@James Wise   The "first substantial contact" rule in NC requires brokers to 'give prospective buyers or sellers a written document which explains agency concepts of principal and agent and resulting fiduciary duties... with the buyer or seller'. I've paraphrased the way NC sees the interface between brokers and the public. You don't need an exclusive representation. Brokers will tend to push (or require) it, based on their business model/needs. I believe some VA brokers operate in a similar fashion.

@James Wiseundefined

But just go ahead and try to get the broker to agree to exclusively represent only you...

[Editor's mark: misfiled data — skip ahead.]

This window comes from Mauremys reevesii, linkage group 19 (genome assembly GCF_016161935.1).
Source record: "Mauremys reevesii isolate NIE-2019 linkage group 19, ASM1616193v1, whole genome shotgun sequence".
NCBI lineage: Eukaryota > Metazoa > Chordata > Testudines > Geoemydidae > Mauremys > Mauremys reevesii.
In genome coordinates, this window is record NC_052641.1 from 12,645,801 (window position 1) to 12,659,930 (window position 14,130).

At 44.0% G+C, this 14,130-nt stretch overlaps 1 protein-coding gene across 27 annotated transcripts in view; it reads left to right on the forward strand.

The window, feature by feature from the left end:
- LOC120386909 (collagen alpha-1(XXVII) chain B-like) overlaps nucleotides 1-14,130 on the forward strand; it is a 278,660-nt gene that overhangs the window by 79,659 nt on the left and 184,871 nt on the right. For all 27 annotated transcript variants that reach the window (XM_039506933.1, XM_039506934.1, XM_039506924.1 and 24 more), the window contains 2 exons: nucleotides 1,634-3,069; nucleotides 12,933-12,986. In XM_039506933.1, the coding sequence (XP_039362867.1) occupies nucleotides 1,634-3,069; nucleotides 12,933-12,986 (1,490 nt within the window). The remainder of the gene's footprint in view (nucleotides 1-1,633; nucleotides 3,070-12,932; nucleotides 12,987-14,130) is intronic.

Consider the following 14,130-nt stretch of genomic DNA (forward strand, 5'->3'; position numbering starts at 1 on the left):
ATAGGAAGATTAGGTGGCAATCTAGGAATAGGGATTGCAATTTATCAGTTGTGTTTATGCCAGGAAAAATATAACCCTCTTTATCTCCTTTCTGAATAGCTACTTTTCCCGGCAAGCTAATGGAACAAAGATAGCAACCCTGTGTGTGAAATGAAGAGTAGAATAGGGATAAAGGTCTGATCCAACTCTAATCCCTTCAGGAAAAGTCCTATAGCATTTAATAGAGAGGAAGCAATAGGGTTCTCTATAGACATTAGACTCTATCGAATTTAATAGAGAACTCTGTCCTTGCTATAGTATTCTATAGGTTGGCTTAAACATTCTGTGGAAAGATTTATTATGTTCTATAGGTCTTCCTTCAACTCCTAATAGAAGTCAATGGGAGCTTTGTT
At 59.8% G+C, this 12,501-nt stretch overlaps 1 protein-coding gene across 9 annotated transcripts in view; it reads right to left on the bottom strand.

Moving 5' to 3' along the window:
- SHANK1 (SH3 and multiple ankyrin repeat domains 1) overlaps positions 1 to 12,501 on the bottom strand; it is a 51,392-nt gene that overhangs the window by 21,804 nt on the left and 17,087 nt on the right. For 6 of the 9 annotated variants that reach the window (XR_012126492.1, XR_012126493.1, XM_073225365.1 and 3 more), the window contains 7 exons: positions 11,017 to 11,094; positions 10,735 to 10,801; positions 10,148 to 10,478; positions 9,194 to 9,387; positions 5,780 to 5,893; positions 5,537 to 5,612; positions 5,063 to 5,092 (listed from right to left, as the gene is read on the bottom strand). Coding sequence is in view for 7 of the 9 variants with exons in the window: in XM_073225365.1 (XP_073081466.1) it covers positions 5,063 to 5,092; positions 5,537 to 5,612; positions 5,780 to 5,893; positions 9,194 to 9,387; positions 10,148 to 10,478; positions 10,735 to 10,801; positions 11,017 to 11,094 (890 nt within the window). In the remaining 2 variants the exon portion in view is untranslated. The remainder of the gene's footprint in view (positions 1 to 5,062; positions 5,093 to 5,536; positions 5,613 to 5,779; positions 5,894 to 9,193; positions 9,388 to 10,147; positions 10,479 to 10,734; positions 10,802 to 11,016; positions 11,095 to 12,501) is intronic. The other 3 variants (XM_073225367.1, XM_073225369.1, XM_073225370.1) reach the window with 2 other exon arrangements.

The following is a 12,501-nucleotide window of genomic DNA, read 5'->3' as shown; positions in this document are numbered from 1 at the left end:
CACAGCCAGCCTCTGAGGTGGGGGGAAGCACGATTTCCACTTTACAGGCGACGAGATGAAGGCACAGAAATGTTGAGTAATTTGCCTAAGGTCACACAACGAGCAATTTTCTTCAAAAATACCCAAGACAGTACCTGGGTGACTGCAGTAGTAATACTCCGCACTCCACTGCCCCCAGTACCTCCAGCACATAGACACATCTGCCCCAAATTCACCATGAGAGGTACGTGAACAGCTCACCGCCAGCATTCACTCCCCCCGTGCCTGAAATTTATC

Presenting someone with a disclosure agreement is different than requiring someone to sign an exclusive right agreement.  

Was this a first date @Chase Schmidt?  I wouldn't sign something like that right off. I wouldn't ask an agent to drive me to several properties for several weeks without it, either.  Gotta be a happy medium in there somewhere.  

I would NEVER work with an agent that wanted me to sign an exclusive  agreement

you're not "required" to sign anything.  Whether the agent wants to work with you is his/her decision. 

You can suggest exclusive agency agreements on a property to property basis, or a time fram of your choosing (1 day, 3 months, etc).